Every teacher I meet, every school leader I talk to, wants the very best for the children in their schools. Why wouldn’t they? They care, they have far more skill, knowledge, and desire than any policymaker or politician I have come across (which to be fair is pretty limited) and yet their voice in the power of change is lost.

Ignoring the advice of teachers

It seems that a few people (with no real teaching experience) have all the power to make massive change and ignore the advice of the profession. That is wrong. That must not go unchallenged. There is no trust in our system because it is seen in the business mould and the principles are detached from the teaching realities.

The introduction of the baseline assessment and using this as the focal point for future school accountability is policy politics at its very worst. The way headteacher accountability has grown over the past five years is proof of the damage it will do. Our system is led by accountability that can be measured, rather than professional knowledge and skills and doing what is right. I cannot say this enough.

The basic strategy for a headteacher to survive this baseline accountability is a simple one though. Swallow your integrity (and try not to look at yourself in the mirror too often) and make sure the children doing the baseline do REALLY badly – unless you run a nursery, in which case you are up a creek without a paddle).

If the score is low, the progress will be all the better in Year 6. And no one can blame you for the abilities of Reception children who you have not taught. Well, not yet anyway. The fallout from this will be an influx of "outstanding" nurseries going into special measures and the government will lament the lack of academic rigour in our nurseries. This will lead to a pre-birth screening test based on DNA that will set a baseline for GCSE results.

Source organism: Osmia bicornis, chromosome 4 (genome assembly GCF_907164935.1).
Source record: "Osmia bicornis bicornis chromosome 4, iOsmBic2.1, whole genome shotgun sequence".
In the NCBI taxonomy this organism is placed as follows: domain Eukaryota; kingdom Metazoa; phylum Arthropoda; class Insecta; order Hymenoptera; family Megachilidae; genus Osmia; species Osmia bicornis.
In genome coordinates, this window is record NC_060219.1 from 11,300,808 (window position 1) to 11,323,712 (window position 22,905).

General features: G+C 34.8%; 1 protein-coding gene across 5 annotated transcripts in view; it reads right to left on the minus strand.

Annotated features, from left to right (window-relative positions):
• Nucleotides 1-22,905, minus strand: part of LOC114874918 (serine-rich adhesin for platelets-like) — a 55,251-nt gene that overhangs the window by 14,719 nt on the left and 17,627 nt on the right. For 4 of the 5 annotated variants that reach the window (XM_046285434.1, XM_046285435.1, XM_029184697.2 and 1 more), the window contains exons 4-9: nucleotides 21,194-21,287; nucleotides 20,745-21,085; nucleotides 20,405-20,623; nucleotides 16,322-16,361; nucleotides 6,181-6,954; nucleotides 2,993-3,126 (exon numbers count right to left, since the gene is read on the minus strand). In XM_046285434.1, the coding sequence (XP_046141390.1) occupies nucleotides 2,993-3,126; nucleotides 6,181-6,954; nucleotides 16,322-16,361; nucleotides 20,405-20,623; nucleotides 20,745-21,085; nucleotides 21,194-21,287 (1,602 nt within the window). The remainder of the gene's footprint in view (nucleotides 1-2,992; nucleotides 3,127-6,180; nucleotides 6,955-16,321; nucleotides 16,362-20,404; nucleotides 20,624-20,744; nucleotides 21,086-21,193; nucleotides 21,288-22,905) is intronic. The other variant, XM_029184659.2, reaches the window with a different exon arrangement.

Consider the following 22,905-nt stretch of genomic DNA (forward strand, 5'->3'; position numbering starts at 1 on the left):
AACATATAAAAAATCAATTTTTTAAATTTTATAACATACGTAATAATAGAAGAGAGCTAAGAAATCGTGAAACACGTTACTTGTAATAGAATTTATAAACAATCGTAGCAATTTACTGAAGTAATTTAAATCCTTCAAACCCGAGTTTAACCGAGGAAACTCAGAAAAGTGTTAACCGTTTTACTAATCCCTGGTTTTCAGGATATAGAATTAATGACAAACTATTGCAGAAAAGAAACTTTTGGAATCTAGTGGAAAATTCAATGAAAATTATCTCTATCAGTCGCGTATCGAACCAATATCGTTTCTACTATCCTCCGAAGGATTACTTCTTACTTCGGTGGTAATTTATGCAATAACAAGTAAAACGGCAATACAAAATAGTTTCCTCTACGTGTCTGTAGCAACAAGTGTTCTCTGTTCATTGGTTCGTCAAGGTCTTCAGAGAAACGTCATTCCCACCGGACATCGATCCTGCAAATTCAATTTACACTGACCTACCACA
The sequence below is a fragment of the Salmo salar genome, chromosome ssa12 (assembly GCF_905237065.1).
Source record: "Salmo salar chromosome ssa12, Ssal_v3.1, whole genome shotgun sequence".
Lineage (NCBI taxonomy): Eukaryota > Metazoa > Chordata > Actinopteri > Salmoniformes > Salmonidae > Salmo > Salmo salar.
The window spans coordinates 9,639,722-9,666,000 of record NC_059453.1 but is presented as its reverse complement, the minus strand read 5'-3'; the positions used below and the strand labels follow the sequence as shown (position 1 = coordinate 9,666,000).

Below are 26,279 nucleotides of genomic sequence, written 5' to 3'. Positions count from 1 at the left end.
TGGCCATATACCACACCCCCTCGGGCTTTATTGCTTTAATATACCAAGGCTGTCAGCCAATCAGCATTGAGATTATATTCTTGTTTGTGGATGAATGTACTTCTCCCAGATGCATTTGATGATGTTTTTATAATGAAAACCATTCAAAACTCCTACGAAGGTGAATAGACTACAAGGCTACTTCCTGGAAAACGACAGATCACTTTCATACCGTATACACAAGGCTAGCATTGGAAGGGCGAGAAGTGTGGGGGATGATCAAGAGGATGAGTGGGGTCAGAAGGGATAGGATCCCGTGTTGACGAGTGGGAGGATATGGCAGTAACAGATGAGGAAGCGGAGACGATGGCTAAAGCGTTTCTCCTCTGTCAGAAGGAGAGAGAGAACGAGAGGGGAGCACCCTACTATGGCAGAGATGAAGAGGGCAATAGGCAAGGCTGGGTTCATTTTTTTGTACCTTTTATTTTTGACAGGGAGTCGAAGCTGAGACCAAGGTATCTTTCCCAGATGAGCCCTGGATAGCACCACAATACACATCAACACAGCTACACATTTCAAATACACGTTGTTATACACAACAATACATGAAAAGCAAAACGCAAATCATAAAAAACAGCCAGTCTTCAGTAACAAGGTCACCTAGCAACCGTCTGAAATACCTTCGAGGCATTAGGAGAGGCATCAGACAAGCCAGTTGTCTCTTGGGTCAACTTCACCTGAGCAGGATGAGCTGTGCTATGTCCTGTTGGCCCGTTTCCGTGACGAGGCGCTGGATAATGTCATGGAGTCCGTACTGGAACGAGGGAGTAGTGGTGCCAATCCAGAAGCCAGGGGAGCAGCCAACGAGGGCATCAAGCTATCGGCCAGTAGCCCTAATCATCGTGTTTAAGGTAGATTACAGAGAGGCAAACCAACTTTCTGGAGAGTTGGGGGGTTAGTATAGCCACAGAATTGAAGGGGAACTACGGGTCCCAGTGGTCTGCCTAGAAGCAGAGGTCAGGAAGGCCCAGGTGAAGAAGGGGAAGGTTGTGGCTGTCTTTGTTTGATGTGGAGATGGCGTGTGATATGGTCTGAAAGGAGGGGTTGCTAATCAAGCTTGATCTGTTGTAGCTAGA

(I know, I’m just being silly now.)

One of the side effects of crack cocaine (popularly referred to as 'base' in the 1990s) is "repeated and compulsive use". A little like our education system's obsession with testing.

We're addicted to using numbers to measure the quality of our education system; the effectiveness of our teachers. The problem with numbers is they present all sorts of very complicated narratives.

We could go into school funding numbers, exclusion numbers, teacher retention numbers – I am quite sure the Department for Education has many press releases explaining to us why there is more to the numbers and we need to look beyond them. It seems at times that it is playing the gameshow "Numberwang" – featured in the comedy sketch show That Mitchell and Webb Look – in which contestants call out seemingly random numbers, which are occasionally met with “That’s Numberwang!”. 

We're familiar with the game show format but Numberwang makes no sense at all. This is how I view the idea of testing five-year-olds. For someone who has worked successfully in education for over 20 years and been a headteacher for a long time in many schools, testing five-year-old children makes NO sense whatsoever. The results will be absolutely flawed from the start.

When the stats from the baseline come out, I will be calling out after each statistic,  “That’s Numberwang!” because trying to quantify children at this age is completely illogical.

Brian Walton is headteacher of Brookside Academy in Somerset. He tweets as @Oldprimaryhead1